The Women of Poland Who Take Up Arms in 1936

The Women of Poland Who Take Up Arms in 1936

An action spectacle built around true story of female warriors who fought against the Nazis, in 1936.

The Nazis have long been the subject of horror and fascination — and the subject of a movie. In the 1980s, a Hollywood blockbuster called Valkyrie, starring Natalie Wood and Jack Palance, exposed the brutality of the Third Reich. The Holocaust, it turned out to be, was just the “other thing” that brought the world together in the year that Hitler would invade Poland.

Now history has been made again, with Ridley Scott’s new film, the story of a much more tragic event, the women of Poland who took up arms in 1936 on behalf of the Polish government — against the Nazis — an action spectacle built around the true story of a female warrior who fought against the Nazis, in 1936.

I am talking about the great female leader of the Polish Underground — Anna Strzelecka, known to history as Wanda Wasilewska — who was born in 1915, and spent her entire life as a Polish underground fighter, until she was in her late 60s before she herself died, in the 1980s.

The film, called The Act of Killing, tells the story of Wanda’s fight against the Nazis, who by the time the film was made wanted to be rid of the only resistance fighter who was strong enough to fight back. The war was already lost, the Nazis had almost won.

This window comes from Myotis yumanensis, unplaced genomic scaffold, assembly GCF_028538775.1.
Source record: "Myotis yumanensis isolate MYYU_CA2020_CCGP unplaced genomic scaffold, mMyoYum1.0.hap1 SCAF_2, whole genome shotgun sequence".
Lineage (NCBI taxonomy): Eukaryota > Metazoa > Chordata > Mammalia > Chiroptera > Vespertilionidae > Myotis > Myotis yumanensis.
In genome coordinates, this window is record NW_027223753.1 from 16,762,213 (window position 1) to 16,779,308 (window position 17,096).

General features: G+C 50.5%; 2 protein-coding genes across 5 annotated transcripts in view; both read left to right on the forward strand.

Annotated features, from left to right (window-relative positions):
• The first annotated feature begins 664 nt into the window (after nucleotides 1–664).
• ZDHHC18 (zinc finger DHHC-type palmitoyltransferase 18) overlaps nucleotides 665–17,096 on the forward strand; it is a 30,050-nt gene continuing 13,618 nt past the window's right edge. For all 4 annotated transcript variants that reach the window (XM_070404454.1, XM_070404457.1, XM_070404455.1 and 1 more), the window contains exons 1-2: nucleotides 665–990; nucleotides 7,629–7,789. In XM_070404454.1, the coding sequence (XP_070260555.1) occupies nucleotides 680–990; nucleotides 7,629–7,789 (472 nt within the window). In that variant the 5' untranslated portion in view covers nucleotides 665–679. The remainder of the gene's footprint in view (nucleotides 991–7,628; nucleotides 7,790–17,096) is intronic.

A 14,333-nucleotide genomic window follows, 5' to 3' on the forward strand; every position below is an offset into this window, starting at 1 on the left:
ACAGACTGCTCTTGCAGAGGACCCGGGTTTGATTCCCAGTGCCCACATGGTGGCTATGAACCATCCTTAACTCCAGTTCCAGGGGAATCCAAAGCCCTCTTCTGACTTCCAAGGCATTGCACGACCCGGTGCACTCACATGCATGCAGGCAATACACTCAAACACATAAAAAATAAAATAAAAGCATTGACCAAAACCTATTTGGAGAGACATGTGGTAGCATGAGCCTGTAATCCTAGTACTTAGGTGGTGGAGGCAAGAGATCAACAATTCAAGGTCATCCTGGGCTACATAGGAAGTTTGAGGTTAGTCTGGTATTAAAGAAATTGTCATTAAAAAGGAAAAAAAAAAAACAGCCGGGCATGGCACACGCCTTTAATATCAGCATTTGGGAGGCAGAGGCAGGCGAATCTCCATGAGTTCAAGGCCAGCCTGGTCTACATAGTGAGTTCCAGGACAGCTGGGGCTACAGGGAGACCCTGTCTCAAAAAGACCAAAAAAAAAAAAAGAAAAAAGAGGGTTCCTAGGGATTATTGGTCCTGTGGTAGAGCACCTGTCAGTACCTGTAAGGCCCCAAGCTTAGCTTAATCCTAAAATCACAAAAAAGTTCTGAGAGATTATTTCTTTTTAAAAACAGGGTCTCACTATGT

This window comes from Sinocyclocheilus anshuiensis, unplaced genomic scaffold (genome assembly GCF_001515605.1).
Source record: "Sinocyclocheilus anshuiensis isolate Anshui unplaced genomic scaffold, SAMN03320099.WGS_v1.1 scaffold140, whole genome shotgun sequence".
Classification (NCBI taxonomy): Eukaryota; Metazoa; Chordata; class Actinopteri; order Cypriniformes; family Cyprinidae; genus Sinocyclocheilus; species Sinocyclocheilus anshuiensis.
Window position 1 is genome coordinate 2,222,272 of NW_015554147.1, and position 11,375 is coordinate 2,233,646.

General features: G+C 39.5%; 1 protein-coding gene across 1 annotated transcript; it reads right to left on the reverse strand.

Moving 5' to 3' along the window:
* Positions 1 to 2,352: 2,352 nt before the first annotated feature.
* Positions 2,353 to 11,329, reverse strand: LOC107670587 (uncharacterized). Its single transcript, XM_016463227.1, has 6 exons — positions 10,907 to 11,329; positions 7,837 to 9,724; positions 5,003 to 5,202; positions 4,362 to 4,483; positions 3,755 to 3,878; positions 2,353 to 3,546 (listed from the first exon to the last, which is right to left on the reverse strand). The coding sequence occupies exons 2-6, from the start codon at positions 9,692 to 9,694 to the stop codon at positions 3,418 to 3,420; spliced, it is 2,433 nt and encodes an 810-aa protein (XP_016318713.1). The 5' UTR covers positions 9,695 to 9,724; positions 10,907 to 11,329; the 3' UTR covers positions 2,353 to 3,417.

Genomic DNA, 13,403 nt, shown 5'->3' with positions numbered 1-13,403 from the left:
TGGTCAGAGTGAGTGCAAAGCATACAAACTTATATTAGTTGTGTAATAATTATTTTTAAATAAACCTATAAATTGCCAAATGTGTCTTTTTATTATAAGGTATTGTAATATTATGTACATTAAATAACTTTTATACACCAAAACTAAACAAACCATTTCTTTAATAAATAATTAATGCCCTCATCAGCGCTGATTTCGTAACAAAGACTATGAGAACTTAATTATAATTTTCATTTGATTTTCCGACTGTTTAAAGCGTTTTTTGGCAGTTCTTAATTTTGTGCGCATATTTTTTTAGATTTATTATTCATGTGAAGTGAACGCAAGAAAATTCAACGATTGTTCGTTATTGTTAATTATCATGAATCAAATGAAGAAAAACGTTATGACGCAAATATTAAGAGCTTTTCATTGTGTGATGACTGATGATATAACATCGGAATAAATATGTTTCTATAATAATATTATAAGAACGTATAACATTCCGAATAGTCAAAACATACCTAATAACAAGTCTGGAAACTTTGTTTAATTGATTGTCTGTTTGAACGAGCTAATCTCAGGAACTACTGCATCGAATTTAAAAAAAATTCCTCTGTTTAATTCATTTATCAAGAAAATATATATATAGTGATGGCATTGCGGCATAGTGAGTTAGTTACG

Anna Strzelecka, the female leader of the Polish Underground

What makes this film so compelling is not just that it offers a detailed look at a truly fascinating story, but also that it exposes to us the reality of the situation the Jews, the Russian-speaking Jews, the ones whose stories are generally ignored, were in as the Nazis moved east to their concentration camps.

Wanda was a true heroine, a woman who was fighting for the survival of her people for 50 years and died alone. Many of the leaders of her underground movement were Jewish, including the Polish-Jewish woman, Helena Bohdanowicz.


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